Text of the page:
Adding to the cascade of legal troubles for broker-dealers that sold private placements for Medical Capital Holdings Inc., two banks have now sued several independent B-Ds that hawked the failed offerings.
The two banks, The Bank of New York Mellon Corp. and Wells Fargo Bank NA, were trustees for Medical Capital. In fact, both were sued in a class action in 2009 in U.S. District Court for the Central District of California after the Securities and Exchange Commission charged Medical Capital with fraud. But Bank of New York Mellon and Wells Fargo want the broker-dealers to pony up money if they are found liable in those class actions.
The two banks on April 29 filed separate lawsuits against the broker-dealers, including struggling Securities America Inc., claiming that the broker-dealers “breached their obligation to MedCap investors” by selling the product to investors for whom it was not a suitable investment, and failing to make proper disclosure of the notes' risks. Bank of New York Mellon has sued 13 broker-dealers, seven of which are no longer in business (Click on the following link to see a complete list of all the B-D's that the bank is suing). Wells Fargo has sued six firms, as well as Ameriprise Financial Inc., which owns Securities America, the biggest seller of Medical Capital notes. Not all broker-dealers that sold the product were included in the suit. “We believe the banks' actions are unwarranted and baseless,” said Janine Wertheim, a spokeswoman for Securities America. “The wrongdoing in this case lies with the principals of Medical Capital, who have been accused of fraud by the SEC.”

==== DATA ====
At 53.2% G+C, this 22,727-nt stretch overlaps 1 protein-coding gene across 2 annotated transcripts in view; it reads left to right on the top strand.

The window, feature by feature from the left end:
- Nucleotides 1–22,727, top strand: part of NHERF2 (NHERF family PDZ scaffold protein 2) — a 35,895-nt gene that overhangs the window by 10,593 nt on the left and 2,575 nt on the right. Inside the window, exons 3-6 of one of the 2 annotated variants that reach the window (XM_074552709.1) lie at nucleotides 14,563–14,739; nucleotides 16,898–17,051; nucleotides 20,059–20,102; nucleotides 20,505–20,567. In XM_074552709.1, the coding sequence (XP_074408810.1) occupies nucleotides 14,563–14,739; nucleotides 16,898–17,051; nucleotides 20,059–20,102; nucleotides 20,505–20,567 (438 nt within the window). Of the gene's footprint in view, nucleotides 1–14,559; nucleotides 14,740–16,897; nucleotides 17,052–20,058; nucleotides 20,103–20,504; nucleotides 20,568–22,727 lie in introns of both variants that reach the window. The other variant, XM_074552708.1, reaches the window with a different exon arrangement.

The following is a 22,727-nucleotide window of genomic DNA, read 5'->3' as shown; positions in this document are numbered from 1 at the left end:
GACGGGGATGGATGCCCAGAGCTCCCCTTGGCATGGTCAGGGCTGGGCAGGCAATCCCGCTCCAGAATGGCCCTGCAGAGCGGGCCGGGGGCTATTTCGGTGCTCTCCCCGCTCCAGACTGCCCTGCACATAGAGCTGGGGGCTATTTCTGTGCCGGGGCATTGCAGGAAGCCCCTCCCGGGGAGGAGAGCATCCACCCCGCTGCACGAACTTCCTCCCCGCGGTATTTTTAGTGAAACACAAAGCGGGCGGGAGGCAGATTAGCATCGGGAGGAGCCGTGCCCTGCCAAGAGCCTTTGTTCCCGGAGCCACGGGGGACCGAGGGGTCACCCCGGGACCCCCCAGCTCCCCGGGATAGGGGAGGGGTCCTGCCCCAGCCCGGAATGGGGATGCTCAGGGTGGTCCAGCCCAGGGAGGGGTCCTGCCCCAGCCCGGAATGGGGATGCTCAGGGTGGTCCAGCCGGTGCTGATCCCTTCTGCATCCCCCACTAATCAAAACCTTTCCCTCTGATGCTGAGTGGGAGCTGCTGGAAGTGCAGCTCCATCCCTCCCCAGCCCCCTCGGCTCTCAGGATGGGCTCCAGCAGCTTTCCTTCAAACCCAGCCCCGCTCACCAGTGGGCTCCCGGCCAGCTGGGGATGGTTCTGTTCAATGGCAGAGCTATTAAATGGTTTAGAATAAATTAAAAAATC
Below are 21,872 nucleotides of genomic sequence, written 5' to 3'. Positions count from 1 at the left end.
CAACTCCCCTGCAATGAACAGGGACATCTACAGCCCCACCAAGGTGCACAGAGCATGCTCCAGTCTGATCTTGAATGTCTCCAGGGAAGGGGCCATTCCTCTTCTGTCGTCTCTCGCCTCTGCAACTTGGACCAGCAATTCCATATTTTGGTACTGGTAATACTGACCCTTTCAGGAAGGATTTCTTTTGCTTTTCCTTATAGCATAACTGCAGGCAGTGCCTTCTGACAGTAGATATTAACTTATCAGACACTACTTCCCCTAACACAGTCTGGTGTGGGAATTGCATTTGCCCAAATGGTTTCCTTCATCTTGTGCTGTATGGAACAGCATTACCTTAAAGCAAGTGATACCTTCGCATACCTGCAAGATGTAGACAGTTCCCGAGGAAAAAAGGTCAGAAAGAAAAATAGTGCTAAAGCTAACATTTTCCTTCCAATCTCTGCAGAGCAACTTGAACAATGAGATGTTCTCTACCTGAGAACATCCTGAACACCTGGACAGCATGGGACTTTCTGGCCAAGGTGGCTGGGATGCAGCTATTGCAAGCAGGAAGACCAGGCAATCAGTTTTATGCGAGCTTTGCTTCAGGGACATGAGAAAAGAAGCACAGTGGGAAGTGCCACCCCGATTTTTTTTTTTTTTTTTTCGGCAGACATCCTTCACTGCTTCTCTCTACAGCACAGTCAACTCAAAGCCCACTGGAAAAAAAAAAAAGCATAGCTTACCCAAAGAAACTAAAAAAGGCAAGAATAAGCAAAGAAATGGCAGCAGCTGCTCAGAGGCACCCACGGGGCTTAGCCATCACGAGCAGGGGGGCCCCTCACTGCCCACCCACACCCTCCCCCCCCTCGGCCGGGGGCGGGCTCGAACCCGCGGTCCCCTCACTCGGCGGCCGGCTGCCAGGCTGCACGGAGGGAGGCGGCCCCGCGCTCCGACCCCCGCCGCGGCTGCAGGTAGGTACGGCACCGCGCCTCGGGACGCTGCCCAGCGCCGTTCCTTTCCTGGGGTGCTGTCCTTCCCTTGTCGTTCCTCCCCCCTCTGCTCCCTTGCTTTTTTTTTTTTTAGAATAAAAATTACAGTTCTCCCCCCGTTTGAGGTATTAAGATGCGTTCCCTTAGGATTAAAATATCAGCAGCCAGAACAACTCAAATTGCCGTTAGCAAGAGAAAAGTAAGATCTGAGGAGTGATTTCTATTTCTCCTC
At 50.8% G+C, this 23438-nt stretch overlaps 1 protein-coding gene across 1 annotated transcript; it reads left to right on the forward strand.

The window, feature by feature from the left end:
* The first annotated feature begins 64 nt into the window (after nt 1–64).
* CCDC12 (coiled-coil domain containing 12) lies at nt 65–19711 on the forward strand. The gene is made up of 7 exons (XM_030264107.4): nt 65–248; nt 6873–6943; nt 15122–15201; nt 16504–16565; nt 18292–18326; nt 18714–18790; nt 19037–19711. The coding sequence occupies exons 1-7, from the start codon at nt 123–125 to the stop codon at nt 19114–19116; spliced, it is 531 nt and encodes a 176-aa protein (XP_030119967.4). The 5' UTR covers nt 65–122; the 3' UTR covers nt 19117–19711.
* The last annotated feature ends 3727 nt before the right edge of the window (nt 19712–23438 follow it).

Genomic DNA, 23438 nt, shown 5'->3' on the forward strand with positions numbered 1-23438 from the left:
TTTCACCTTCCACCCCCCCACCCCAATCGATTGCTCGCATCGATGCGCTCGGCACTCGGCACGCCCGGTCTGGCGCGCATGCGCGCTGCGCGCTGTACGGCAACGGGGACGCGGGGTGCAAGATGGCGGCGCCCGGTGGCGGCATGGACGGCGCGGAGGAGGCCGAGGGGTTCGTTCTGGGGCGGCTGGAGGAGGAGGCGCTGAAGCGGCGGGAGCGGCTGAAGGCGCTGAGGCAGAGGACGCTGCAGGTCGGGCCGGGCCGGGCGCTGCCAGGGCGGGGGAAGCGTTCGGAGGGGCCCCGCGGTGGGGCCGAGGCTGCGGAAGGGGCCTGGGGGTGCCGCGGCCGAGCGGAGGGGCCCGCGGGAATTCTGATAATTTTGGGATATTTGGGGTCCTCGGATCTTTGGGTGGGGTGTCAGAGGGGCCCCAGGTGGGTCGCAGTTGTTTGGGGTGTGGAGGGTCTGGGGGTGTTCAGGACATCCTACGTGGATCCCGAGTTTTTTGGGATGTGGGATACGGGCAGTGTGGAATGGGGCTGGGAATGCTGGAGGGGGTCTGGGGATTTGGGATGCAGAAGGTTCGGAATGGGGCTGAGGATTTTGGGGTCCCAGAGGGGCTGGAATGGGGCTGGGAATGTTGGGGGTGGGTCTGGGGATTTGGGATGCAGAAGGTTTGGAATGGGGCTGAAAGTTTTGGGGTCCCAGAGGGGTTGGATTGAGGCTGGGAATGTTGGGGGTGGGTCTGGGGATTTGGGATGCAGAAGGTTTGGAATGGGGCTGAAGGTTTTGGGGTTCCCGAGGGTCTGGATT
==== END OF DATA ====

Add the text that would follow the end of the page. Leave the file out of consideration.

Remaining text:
Dale Hall, CEO of CapWest Securities Inc., said the firm had no comment.
Executives from Capital Financial Services Inc., Fortune Securities Inc. and WFP Securities Corp. did not return calls to comment. A lawyer for National Securities Corp. declined to comment.
The plaintiffs in the class action against the two banks claimed in a 2010 amended complaint that the two trustees signed off on a request by Medical Capital executives to take $325 million in fees — despite documents for the Medical Capital notes stating that fees were not supposed to come from investor funds.
From 2003 to 2008, dozens of independent broker-dealers sold notes of Medical Capital, which raised $2.2. billion. Securities America sold about $700 million of the product and last month agreed to settle with investors who sued the firm in a class action.
Investors have lost more than $1 billion in principal, and regulators and the Medical Capital bankruptcy trustees have said the operation was a Ponzi scheme.
The banks' suits against the B-Ds is at least the third time in the past year that broker-dealers that sold failed private placements or real estate deals have been sued by outside parties such as a trustee or receiver.
Last June, the trustee overseeing the receivership of another failed series of private placements, Provident Royalties LLC, sued almost 50 broker-dealers seeking to claw back $285 million, including commissions.
And in November, the bankruptcy trustee for DBSI Inc., which packaged real estate deals and went bust in 2008, sued almost 100 broker-dealers looking to get back about $49 million from the firms.